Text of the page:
- For sauteing: 2 tablespoons neutral oil, such as canola, vegetable, or grapeseed
Thyme-Infused Au Jus:
- 2 teaspoons extra-virgin olive oil
- 1 large shallot, finely diced
- 1 cup dry red wine
- 3 cups demi-glacé, see cook’s notes
- 1 bunch (stem on) fresh thyme
- 2 tablespoons cold butter, cut into small pieces
Potatoes Roasted in Duck Fat:
- 1 pound mini Yukon Gold (creamers) potatoes
- 2 tablespoons duck fat, see cook’s notes
- 2 tablespoons finely chopped fresh parsley
- 4 cloves garlic, chopped and stirred into 2 teaspoons olive oil
- Coarse salt and freshly ground black pepper, to taste
Garnish: chopped fresh chives
Cook’s notes: I buy frozen demi-glace at Bristol Farms; I keep it in my freezer to use when needed. They also often stock containers of duck fat. There are other sources online.
- Season and marinate lamb 24 hours in advance of cooking. Rub generous amount of salt on both sides of lamb. Grind black pepper on both sides. Drizzle both sides with a little olive oil and sprinkle each side with chopped garlic. Tuck in sprigs of fresh thyme between the two racks and top with additional thyme. Cover with plastic wrap and refrigerate 24 hours.
- Prepare Au Jus: In a medium-size saucepan cook shallots in oil on medium-high heat until softened. Add wine and bring to boil; boil until reduced by one-third in volume. Add demi-glace and simmer for 10 minutes, reducing heat as needed. Add thyme; cover and set aside off heat. Butter will be added just before serving.
- Heat oven to 375 degrees. Meanwhile sear lamb. Heat oil in ovenproof pan on medium-high heat. Add lamb racks fat side down and brown nicely. Turn and regroup them in pan so that there is “breathing room” between them. Place in preheated oven for about 13 to 15 minutes for rare, pink lamb (130 to 135 degrees internal temperature). Allow to rest 5 minutes before cutting into chops.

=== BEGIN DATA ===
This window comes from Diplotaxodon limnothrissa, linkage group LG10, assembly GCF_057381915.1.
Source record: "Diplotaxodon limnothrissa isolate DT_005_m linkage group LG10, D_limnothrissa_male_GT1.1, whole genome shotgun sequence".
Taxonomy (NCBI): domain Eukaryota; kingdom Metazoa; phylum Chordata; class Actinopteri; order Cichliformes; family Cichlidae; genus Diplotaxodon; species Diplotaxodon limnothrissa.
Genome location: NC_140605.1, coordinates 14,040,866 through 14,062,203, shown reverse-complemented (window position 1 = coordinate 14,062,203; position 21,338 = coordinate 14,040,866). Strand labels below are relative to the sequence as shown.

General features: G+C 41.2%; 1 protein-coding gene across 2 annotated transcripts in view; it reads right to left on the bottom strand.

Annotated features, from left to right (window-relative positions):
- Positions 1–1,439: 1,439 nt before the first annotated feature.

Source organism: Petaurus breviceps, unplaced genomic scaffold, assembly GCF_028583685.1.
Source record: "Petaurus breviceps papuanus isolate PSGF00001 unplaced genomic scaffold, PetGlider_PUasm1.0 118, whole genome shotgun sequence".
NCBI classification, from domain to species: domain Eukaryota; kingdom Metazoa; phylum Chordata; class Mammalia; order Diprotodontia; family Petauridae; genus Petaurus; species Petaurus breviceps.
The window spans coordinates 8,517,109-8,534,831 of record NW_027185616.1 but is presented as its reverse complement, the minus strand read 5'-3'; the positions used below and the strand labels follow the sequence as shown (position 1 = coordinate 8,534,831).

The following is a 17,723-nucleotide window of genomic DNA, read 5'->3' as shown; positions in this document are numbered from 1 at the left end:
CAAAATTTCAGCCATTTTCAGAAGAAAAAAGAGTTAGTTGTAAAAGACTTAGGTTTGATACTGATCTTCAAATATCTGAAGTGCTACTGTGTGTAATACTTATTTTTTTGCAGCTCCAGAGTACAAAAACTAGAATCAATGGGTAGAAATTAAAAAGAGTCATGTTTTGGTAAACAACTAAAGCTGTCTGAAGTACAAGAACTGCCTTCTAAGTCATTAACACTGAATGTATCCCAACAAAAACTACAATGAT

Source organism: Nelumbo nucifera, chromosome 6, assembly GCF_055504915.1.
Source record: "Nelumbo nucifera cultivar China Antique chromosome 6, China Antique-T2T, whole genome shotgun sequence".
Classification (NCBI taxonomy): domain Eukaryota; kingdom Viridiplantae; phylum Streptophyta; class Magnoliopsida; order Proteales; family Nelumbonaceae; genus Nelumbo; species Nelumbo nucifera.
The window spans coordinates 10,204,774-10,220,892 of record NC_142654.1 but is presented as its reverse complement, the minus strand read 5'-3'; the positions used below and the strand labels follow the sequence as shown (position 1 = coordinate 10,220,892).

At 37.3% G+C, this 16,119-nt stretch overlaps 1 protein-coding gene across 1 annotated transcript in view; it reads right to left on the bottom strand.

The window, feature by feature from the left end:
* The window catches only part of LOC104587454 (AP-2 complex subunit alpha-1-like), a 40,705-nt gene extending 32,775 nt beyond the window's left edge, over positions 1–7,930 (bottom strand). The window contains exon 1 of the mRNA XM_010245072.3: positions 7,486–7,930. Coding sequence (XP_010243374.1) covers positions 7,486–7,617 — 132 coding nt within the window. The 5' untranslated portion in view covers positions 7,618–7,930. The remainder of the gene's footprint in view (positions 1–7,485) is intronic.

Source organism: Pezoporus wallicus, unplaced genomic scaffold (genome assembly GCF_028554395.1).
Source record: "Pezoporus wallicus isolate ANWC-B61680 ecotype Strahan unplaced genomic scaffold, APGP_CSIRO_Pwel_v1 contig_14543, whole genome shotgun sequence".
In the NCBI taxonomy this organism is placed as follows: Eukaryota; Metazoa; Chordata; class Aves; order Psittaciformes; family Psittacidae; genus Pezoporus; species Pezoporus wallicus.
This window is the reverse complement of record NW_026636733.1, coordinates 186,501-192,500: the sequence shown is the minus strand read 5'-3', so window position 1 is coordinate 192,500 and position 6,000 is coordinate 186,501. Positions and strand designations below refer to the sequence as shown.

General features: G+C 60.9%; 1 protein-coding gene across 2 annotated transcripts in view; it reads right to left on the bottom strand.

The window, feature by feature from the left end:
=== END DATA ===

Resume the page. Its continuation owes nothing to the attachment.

- Place potatoes in a large pot. Cover with water and add some salt. Bring to boil on high heat. Boil until 70 to 80 percent cooked, just barely fork tender. Cut potatoes in halves. Place ovenproof skillet on high heat with duck fat. When fat is hot, add the halved potatoes. Brown on all sides. Transfer potatoes to preheated 375-degree oven for about 10 minutes, or until beautifully browned. Toss hot potatoes with garlic (and oil). Add parsley, plus salt and pepper to taste. Toss again.
- Finish jus: Remove and discard thyme from the au jus. Heat it to a simmer and reduce heat to low. Whisk in butter pieces one at a time. Be patient. Taste and adjust seasoning as needed.
- Chef likes to serve the lamb atop the potatoes with the bones crossing over one another. Sprinkle a little coarse salt on lamb. Drizzle some of the jus over the meat. Sprinkle with chives and serve.
Cathy Thomas is an award-winning food writer and has authored three cookbooks: “50 Best Plants on the Planet,” “Melissa’s Great Book of Produce,” and “Melissa’s Everyday Cooking with Organic Produce.” For more than 30 years, she has written about cooking, chefs, and food trends for newspapers. She was the first newspaper food journalist to pioneer taping how-to culinary videos for the Web. CathyThomasCooks.com